What We Do
Wildlife conservation is at the heart of the National Wildlife Refuge System. It drives everything on U.S. Fish and Wildlife Service lands and waters managed within the Refuge System, from the purposes for which a is established to the recreational activities offered to the resource management tools used. Using conservation best practices, the Refuge System manages Service lands and waters to help ensure the survival of native wildlife species.
Management and Conservation
Refuges deploy a host of scientifically sound management tools to address biological challenges. These tools span active water management to wilderness character monitoring, all aimed at ensuring a balanced conservation approach to benefit both wildlife and people. At this field station, our conservation toolbox includes:
An active fire management program is housed on the refuge. Seasonal activities include the planning and implementation of controlled burns, and wildfire suppression. The zone program conducts burns 9 months a year, and averages 35 burn days a year. Burns are conducted in a wide range of habitat types, including marsh, grasslands, pocosins, and upland pine and hardwood forest.
“A timber management program to include the continuing harvest of select timber species under controlled conditions” is one of the primary objectives of the refuge (Public Law 93-402). Forest management programs are directed towards restoring and enhancing the natural biodiversity of the refuge by restoring or mimicking natural forces that once maintained habitat diversity on the refuge. The primary forest types the refuge focuses management strategies on are Atlantic white cedar, cypress-gum, pine-pocosin, and mesic/mixed-hardwood.
The swamp’s water budget has been drastically altered by man. There are nearly 200 miles of ditches and ditch roads interrupting the natural flow of ground and surface waters which enables a more rapid drain of any precipitation. In an effort to balance that disruption, water control structures are placed at strategic locations in the ditches to help slow the loss of water from the system. Management activities include monitoring water levels, and adjusting and maintaining water control structures.
Wildlife Monitoring and Inventory
The biology program participates in several Service, State, and international monitoring and inventory programs. These include Forest Inventory, Breeding Bird Survey (BBS), the Christmas Bird Count (CBC), Mourning Dove Call-Count Survey, Monitoring Avian Productivity and Survivorship (MAPS), the Bird Point Count, Pollinator counts, NABA Butterfly Count, and the Frog & Toad Calling Survey.
Endangered Species Recovery
The refuge has an active Red-cockaded woodpecker (RCW) recovery program that aims to establish a viable breeding population at Great Dismal Swamp NWR to help prevent extirpation of the species in Virginia, and promote recovery of RCW nationwide. In addition, Great Dismal Swamp NWR’s habitat work restoring pond pine-pocosin and the re-establishment of RCW within this habitat will aid the Service in determining the viability of these habitats as affects areas prone to sea level rise.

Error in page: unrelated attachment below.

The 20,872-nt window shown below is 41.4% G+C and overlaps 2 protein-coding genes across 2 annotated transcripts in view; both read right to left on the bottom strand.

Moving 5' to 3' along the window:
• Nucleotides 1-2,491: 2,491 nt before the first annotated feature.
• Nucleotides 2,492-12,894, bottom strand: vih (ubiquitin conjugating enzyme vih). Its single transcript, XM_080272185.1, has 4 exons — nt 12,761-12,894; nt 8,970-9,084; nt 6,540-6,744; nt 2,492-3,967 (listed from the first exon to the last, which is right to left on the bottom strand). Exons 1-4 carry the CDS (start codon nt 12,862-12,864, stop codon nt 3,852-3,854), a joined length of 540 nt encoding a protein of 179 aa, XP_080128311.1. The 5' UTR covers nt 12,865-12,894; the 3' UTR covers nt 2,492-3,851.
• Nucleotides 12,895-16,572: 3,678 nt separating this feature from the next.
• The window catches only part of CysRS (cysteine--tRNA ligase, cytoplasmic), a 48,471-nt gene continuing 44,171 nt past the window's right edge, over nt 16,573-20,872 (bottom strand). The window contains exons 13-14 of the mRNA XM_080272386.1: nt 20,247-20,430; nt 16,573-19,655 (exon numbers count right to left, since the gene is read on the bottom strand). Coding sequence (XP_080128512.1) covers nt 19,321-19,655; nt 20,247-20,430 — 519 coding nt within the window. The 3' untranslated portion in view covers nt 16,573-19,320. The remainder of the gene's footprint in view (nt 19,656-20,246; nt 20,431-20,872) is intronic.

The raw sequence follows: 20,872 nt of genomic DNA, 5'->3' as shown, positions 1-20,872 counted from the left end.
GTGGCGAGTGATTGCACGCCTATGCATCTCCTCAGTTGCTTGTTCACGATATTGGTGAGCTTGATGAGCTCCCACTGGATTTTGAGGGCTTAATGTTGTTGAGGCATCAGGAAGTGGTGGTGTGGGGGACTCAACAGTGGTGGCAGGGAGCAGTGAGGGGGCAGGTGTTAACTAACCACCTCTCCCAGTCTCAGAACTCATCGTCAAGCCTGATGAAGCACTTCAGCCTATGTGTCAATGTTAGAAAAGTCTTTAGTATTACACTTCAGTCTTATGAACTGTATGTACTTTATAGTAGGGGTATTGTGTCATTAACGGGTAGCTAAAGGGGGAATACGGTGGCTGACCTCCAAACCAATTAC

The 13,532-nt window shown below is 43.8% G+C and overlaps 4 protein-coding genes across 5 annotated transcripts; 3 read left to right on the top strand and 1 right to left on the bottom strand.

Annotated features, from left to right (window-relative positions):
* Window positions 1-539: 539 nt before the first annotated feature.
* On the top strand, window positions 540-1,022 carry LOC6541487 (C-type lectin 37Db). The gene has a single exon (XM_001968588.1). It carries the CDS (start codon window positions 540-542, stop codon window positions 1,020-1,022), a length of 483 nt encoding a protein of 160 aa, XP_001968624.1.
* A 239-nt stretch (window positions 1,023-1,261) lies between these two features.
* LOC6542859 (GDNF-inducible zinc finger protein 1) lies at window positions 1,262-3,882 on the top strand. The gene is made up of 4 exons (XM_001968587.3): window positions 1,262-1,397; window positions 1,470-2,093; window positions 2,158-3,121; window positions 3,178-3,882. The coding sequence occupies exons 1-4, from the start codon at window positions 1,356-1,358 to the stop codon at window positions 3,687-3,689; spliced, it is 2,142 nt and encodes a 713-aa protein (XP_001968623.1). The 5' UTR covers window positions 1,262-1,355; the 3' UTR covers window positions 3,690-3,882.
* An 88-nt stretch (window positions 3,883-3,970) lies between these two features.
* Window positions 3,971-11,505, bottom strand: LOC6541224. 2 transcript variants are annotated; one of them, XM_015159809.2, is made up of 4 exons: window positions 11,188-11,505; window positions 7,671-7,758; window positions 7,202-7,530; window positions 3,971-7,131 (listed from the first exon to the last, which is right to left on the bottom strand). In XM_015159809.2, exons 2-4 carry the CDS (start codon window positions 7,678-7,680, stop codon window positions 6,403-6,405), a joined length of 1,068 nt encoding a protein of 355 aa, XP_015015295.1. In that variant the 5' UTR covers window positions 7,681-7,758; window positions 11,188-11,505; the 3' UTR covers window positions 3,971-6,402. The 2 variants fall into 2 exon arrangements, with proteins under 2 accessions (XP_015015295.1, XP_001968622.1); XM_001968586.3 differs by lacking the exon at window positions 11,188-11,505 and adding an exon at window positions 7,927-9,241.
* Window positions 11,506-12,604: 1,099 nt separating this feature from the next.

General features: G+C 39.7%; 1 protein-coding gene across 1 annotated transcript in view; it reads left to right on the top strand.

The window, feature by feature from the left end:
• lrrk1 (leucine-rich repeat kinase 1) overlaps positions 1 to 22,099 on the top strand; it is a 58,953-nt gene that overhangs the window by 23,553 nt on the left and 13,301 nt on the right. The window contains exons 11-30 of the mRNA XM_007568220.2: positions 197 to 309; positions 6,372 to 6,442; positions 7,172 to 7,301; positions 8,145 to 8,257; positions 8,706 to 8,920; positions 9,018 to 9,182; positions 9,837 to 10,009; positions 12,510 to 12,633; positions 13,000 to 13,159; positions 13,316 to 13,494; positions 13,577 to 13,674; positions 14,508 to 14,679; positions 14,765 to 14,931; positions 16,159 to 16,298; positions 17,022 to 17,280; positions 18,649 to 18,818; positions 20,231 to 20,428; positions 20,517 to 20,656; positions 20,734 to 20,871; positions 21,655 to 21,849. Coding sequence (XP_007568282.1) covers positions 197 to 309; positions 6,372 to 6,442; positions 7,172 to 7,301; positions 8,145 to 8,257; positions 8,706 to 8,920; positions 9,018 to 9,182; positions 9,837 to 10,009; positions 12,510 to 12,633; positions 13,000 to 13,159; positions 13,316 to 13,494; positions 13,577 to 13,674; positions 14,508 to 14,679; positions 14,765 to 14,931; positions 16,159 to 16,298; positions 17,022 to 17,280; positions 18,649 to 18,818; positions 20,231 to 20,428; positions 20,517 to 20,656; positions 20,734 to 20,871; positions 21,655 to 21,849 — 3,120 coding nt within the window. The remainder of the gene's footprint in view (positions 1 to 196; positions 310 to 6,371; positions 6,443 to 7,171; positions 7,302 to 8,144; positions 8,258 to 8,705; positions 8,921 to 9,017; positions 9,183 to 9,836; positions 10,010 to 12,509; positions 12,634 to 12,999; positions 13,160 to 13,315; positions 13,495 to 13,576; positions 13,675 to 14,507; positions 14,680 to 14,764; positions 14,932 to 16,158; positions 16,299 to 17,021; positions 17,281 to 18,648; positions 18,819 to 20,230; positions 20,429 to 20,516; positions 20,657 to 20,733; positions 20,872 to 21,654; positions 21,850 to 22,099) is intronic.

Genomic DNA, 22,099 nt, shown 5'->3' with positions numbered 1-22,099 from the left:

Comprehensive Conservation Planning
The purpose of a comprehensive conservation plan (CCP) is to specify a management direction for the refuge. The goals, objectives, and strategies for improving refuge conditions -- including the types of habitat we will provide, partnership opportunities and management actions needed to achieve desired conditions -- are considered in the CCP. Nanesmond National Wildlife refuge is an unmanaged satellite refuge of Great Dismal Swamp and the Comprehensive Conservation Plan is a combined document covering the two sites.
At this field station we offer the following public services:
- America the Beautiful Parks Passes & Refuge Passes
Annual, Senior, Senior Lifetime, Access, Military/Veteran, and Great Dismal Swamp Refuge-specific passes are available for purchase at the Refuge headquarters office.
- Every Kid Outdoors 4th Grader Passes
The Every Kid Outdoors (EKO) passes for 4th graders are available at the Refuge headquarters office at no cost. This pass gives free access to Federal lands and waters for 4th graders and their guests. Instructions for getting the pass can be found here.
- Special Use Permits
Some uncommon activities such as commercial filming, collecting plants, conducting research, or providing commercial tours requires a Special Use Permit. Please contact refuge staff at GreatDismalSwamp@fws.gov, or 757-986-3705 for instructions on obtaining a permit.
The refuge offers year-round opportunities for hiking, biking, boating, fishing, hunting, wildlife observation and photography.
- Interpretation and Environmental Education
Refuge staff are happy to assist in interpretation and educational programming. Contact us at our headquarters office for inquiries.
The U.S. Fish and Wildlife Service maintains a law enforcement presence on National Wildlife Refuge lands for wildlife and public safety. Our refuge law enforcement officers protect fish, wildlife, plants and other natural, cultural and historic resources by fostering understanding and instilling in the visiting public an appreciation of refuge resources, laws, and regulations.
Laws and Regulations
Visitor safety is our highest priority. We strive to provide an optimal opportunity to view wildlife in a fun, safe and natural setting. This ensures the integrity of the habitat for our wildlife, as well as an enjoyable experience for visitors. Refuge regulations must be followed at all times while on refuge property.